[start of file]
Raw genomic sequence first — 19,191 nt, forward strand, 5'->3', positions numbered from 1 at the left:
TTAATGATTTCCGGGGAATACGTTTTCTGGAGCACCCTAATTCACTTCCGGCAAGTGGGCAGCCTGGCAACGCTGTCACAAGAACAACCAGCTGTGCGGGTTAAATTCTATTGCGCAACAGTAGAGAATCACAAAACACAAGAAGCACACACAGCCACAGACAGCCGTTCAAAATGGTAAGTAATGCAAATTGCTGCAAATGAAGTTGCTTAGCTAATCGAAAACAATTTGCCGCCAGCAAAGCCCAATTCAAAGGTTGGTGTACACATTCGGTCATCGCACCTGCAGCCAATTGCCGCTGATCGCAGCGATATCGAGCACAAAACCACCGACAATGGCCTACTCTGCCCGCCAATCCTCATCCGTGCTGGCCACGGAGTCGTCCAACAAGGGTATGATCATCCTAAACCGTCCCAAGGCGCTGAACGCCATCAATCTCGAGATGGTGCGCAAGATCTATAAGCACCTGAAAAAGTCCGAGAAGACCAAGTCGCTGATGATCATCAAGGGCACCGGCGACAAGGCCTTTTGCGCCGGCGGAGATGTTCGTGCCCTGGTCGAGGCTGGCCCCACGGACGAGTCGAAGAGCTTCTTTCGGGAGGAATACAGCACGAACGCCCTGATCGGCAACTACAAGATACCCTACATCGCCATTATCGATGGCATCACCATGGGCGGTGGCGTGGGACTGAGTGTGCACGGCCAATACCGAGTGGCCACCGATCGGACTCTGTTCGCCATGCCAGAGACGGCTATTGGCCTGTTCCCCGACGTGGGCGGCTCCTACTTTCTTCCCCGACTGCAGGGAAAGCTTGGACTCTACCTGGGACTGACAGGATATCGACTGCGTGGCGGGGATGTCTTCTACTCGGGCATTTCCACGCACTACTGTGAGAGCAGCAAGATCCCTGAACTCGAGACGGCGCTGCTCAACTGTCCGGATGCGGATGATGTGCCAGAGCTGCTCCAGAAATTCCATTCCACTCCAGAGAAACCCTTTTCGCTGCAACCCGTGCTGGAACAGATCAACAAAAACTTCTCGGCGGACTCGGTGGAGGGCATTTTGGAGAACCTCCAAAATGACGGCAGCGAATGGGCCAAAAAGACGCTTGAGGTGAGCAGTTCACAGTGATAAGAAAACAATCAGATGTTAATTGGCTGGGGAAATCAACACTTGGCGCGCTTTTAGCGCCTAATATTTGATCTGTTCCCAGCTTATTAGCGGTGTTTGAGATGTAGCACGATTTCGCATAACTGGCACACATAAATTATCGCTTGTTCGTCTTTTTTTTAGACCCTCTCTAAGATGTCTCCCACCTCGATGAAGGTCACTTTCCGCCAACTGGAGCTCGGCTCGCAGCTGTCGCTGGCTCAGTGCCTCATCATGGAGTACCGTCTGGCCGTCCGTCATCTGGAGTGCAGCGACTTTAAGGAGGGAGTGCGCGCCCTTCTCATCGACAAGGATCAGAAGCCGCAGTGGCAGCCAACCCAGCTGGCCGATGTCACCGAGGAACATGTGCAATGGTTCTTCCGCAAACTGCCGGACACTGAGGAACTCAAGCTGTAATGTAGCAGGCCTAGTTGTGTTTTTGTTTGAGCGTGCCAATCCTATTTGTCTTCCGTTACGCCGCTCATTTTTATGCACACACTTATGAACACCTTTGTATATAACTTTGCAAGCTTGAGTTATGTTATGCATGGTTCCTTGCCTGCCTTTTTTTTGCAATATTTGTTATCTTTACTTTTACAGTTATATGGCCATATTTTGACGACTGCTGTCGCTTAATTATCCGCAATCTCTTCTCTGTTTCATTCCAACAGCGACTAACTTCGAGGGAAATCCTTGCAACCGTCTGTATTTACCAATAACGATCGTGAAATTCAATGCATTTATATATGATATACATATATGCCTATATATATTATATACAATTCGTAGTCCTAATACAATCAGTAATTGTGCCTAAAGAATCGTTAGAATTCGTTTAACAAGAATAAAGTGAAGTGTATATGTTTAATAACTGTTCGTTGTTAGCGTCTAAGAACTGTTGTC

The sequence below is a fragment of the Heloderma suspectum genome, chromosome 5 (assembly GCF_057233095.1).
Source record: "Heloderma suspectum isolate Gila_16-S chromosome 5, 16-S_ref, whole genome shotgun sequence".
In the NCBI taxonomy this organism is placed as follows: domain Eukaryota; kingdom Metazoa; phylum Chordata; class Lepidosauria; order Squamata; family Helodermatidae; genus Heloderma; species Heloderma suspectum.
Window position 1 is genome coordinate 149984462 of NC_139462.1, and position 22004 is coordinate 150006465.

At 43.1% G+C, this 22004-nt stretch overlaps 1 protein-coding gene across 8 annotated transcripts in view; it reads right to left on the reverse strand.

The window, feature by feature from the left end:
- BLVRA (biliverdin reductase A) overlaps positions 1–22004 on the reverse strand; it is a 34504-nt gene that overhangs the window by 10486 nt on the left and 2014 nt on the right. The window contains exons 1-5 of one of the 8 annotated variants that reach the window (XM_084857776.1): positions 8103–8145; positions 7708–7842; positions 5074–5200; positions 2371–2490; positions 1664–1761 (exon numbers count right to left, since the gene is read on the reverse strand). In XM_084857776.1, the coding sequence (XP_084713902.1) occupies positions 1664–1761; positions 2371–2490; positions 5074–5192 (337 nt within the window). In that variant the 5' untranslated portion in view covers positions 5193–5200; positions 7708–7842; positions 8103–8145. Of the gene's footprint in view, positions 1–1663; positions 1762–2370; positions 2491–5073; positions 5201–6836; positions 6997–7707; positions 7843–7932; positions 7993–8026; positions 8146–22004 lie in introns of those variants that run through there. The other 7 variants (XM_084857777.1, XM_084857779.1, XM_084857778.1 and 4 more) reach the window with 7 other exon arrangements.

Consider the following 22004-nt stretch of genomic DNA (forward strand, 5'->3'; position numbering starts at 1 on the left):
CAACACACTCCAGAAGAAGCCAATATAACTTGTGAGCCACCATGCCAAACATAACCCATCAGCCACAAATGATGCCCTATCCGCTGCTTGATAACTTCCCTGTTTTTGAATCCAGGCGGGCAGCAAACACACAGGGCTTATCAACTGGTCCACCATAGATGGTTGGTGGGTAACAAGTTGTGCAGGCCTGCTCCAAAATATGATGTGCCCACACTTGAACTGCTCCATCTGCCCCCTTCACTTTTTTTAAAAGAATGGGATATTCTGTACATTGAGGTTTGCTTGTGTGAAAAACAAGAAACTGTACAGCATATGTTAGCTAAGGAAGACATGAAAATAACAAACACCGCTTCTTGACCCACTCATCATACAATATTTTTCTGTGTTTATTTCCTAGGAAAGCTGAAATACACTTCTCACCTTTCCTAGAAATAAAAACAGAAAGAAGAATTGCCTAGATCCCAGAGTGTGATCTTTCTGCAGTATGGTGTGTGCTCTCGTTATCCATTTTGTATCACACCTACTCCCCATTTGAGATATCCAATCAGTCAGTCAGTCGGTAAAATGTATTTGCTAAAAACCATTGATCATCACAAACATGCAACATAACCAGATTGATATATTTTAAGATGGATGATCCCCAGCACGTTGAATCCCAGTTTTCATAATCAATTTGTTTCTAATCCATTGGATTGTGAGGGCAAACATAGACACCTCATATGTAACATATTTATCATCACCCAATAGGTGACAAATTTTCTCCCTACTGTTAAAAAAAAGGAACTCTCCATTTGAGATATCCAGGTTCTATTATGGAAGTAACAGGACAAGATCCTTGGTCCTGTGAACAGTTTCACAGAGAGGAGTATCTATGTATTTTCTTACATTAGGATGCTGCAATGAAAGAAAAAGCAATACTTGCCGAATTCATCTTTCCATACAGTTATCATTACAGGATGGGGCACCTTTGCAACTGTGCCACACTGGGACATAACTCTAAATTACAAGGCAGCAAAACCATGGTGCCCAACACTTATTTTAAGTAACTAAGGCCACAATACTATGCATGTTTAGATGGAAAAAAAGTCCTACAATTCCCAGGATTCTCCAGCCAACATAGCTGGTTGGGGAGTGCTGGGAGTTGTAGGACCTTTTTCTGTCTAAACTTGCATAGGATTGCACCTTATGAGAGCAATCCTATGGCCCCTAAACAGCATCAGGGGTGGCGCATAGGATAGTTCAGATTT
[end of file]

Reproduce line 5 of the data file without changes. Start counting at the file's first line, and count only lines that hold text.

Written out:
In the NCBI taxonomy this organism is placed as follows: domain Eukaryota; kingdom Metazoa; phylum Chordata; class Lepidosauria; order Squamata; family Helodermatidae; genus Heloderma; species Heloderma suspectum.